The nature of my job at Auto Express means that I’m rarely in the same car for long. When I’m shooting road tests and first drives for the magazine, I often need to bring those models out to our photo locations.
I say this because even though this Renault Koleos is the latest car I’m running on the fleet, I’ve not had too much time behind the wheel yet.
I’ve been in other models recently, so some of my colleagues have been using the Koleos – mostly for trips to the airport. It was only fitting, then, that when it was returned to me I took the SUV straight back to one of Heathrow’s long-stay car parks.
Unsurprisingly, this is the sort of trip the Koleos excels on. I found the ride very comfortable, and the spacious interior means it doesn’t feel cramped from behind the wheel.
Similarly, the front seats are really supportive, and they’re heated as standard on our car. That is really important for me because I do plenty of motorway journeys; just getting to one of our photoshoots often involves an early start and a drive of more than 100 miles.
I’m also a big fan of the Renault’s interior style; all the materials used in the cabin are of good quality, and there are some neat design touches as well.
Our Koleos is a 2.0-litre diesel model in Dynamique S Nav trim, which means there’s loads of standard kit. It features 18-inch alloy wheels, a panoramic sunroof, climate control, quick-folding rear seats and Renault’s latest R-Link 2 infotainment system.
The seven-inch touchscreen display looks good in the dashboard, but it’s not as easy to use as I’d like. There are too many sub-menus and not enough clear routes between different functions, such as sat-nav and radio.
On the outside, the Koleos has a modern look, and I’m a big fan of the large Renault badge and distinctive light signatures at the front and rear, because they really help the French SUV to stand out from the crowd.
From behind the wheel, the Koleos feels bigger than it is, thanks to thick A-pillars and poor rear visibility. But the high seating position means you can feel reasonably confident in tight spaces. Also, because the exterior is so large, there’s plenty of space on the inside of this flagship Renault SUV as well.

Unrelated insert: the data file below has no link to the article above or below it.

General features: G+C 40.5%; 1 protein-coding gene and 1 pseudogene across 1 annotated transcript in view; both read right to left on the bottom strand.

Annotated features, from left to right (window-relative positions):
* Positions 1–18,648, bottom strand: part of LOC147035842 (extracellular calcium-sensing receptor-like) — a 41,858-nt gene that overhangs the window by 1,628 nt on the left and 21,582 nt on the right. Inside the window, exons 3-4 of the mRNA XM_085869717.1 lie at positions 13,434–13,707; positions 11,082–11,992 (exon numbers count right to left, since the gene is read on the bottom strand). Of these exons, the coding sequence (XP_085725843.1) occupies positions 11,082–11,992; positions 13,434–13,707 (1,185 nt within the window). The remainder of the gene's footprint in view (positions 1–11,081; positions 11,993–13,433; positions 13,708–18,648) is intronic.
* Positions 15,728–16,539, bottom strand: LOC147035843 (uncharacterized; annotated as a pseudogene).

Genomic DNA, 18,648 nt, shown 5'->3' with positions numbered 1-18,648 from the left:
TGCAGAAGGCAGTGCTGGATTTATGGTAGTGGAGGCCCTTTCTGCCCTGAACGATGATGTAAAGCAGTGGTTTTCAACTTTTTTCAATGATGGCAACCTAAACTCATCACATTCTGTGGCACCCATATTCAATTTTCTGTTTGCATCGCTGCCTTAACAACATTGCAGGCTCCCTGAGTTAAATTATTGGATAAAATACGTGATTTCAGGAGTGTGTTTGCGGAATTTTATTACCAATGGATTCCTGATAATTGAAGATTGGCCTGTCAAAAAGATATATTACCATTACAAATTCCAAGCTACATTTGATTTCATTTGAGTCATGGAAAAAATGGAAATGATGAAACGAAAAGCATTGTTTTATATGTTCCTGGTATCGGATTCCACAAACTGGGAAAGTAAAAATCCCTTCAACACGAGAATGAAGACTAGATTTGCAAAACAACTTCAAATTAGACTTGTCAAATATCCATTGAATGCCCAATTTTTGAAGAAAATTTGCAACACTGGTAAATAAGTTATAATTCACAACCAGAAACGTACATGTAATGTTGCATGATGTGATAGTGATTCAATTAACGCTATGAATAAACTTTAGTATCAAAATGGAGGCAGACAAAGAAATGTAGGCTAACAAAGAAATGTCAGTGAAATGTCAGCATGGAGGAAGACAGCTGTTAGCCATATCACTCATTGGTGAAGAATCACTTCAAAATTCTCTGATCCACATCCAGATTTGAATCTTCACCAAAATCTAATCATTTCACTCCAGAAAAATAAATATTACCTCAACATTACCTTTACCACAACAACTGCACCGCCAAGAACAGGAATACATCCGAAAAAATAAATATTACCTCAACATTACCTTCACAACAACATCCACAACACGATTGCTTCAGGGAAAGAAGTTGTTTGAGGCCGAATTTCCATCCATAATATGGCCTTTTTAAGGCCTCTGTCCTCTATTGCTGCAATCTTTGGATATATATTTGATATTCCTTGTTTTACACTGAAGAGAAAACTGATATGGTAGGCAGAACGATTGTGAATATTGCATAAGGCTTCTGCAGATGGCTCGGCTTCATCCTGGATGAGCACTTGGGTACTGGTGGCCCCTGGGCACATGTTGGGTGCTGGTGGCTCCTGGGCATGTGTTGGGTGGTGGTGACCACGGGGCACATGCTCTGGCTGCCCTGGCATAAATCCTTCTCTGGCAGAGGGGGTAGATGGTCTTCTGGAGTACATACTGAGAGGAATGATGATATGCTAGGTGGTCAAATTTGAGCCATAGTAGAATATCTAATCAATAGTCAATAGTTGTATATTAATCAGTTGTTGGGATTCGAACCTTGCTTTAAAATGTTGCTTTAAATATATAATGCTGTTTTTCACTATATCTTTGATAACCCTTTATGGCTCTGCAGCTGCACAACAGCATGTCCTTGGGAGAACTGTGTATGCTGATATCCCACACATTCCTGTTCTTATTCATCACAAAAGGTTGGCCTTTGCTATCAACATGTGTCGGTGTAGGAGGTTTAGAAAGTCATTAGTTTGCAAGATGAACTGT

Unlike many of its rivals, it’s not available with seven seats, but the Koleos offers plenty of rear head and legroom, while also having a boot large enough to comfortably stow all my photo and car-cleaning gear. With the seats up there’s 579 litres of space in the load bay, and it stands at 1,795 litres when they’re down, which is sufficient for my needs.
My Renault’s 175bhp 2.0-litre four-cylinder diesel engine is really strong and feels punchy even at low revs, but I’m not bonding with the CVT gearbox. If you’re driving normally it will try to keep revs low, but accelerate hard and it’ll bring them up harshly. If I were changing gear myself, I’d keep it at low revs and use the torque instead, but there’s no way to do that here. Still, the Renault’s box is one of the better CVTs I’ve tried, because it doesn’t hold the revs for too long.
Another thing that’s started to grate is the catch on the gearlever gate. When you’re flicking between forward and reverse gears, for example, it will stick and refuse to change ratios. That’s a minor annoyance when you’re on a driveway or in a car park, but it’s worse when you’re doing a three-point turn with someone waiting to come past.
I’m looking forward to seeing how the Koleos gets on during its time on our fleet. I’ve not had a chance to work out a fuel economy figure yet, but its official consumption of 47.9mpg looks promising. I’m not expecting to match that – the real world is so different to the lab test, after all – but I hope the Renault SUV will get close.
*Insurance quote from AA (0800 107 0680) for a 42-year-old living in Banbury, Oxon, with three penalty points.